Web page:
• Hacker targets Anson County websites again

    By: Joe Bruno , Tina Terry

    Updated:

    CONCORD, N.C. - The same hacker who targeted Anson County’s website Friday struck again Monday.

    They shut down three of the county's websites posting an image of a man in a Guy Fawkes mask holding an anti-government sign.

    The sites were back up and running and no sensitive information was compromised.

    Hackers target three local government agencies

    Three local government agencies have struck by cyberattackers.

    [ALSO READ: Experts discuss 2017 hack that froze Mecklenburg County government servers]

    The homepages for the city of Concord and Anson County were replaced by a man in a mask holding an anti-government sign calling for people to "join the revolution." The message included profanity and indecent gestures.

    "There are some things that I think, at this day in age, are a little over the top. I think that is one way to put it," Neil Sullivan, of Concord, said.

    Concord and Anson County restored their homepages in a relatively short time. A spokesperson for the city said no data was compromised.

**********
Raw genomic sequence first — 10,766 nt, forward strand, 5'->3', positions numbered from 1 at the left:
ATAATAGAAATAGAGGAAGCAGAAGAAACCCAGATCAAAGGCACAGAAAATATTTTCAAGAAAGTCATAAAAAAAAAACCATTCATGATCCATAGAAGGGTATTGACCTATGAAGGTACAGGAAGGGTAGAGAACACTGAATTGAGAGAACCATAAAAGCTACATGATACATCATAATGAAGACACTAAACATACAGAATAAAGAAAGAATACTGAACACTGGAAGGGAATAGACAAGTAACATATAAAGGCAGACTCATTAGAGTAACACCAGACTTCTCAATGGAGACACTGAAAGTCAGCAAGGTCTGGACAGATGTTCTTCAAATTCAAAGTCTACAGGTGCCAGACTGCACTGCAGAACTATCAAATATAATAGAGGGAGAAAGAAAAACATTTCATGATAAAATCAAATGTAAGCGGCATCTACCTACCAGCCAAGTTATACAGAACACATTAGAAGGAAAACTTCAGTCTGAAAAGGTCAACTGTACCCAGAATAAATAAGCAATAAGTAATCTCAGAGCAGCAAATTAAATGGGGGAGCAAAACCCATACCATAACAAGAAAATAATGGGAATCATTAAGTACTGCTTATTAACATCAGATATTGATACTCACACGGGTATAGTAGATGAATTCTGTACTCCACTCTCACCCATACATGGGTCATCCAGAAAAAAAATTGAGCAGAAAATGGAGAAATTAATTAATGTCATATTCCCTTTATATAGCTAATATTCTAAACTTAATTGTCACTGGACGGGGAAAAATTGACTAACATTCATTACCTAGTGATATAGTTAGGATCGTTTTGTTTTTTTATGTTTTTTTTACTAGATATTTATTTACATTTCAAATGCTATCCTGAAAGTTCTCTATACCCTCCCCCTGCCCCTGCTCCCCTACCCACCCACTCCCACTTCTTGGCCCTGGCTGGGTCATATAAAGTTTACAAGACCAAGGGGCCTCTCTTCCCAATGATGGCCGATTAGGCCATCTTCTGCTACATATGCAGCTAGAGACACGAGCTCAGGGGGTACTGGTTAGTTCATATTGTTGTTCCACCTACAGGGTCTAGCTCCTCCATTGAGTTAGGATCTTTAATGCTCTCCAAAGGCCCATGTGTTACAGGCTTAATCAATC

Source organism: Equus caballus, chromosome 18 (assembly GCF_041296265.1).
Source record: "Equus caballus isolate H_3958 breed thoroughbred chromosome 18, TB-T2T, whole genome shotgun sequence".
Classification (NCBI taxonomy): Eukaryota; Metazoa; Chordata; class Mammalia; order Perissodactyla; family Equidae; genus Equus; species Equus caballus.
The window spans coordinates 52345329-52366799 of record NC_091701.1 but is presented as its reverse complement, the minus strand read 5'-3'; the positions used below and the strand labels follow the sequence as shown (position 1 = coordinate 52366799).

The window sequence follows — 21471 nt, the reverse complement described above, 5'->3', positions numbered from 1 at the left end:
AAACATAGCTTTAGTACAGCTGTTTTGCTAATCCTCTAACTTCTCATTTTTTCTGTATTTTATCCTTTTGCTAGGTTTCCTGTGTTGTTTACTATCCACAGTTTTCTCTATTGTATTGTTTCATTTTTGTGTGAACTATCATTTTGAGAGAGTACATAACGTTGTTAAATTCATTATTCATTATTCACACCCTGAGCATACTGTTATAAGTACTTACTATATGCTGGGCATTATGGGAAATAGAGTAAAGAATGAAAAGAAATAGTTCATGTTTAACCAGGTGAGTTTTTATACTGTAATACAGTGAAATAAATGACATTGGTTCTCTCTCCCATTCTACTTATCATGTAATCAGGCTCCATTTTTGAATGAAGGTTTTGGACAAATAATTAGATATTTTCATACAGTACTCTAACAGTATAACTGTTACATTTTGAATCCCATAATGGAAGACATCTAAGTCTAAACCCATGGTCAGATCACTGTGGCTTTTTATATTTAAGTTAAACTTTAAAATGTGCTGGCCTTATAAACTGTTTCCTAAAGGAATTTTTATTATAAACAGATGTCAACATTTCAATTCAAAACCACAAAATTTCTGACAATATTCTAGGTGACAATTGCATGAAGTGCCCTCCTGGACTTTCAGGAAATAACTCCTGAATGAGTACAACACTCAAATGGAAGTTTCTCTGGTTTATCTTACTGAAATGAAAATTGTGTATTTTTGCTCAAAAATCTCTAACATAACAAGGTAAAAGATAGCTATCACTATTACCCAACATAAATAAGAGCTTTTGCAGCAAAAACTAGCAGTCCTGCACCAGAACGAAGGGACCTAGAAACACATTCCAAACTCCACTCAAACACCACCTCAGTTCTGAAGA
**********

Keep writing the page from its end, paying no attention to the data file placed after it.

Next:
[ALSO READ: Woman fears she's being tracked after Fitbit email account compromised]

    "The city of Concord apologizes to anyone who may have seen inappropriate language on its website and to any customers who may be inconvenienced while the issue is resolved," said Peter Franzese, who is the public affairs manager for the city.

    The hacker for Concord and Anson County appears to be the same person.

    The Lincoln County Sheriff's Office is also dealing with a major cyberattack. The FBI is investigating.

    A ransomware attack has crippled the servers of the Sheriff's Office.

    "It's sad that people are gonna try to do things like that but there are people that commit crimes every day," Sheriff Bill Beam said.

    The Sheriff's Office has been told in order to free the servers, it will have to pay a ransom. Instead of giving into the hackers' demands, IT personnel will rebuild the servers from scratch.

    "If it's $5 or $5 million, it doesn't matter. We're not paying a ransom," Beam said. "There were security measures we did not have in place that could have protected us from this. We had been basically a little negligent about being up to par on some of the latest technology that we should of had in place."

    It will likely take several weeks to rebuild the servers.

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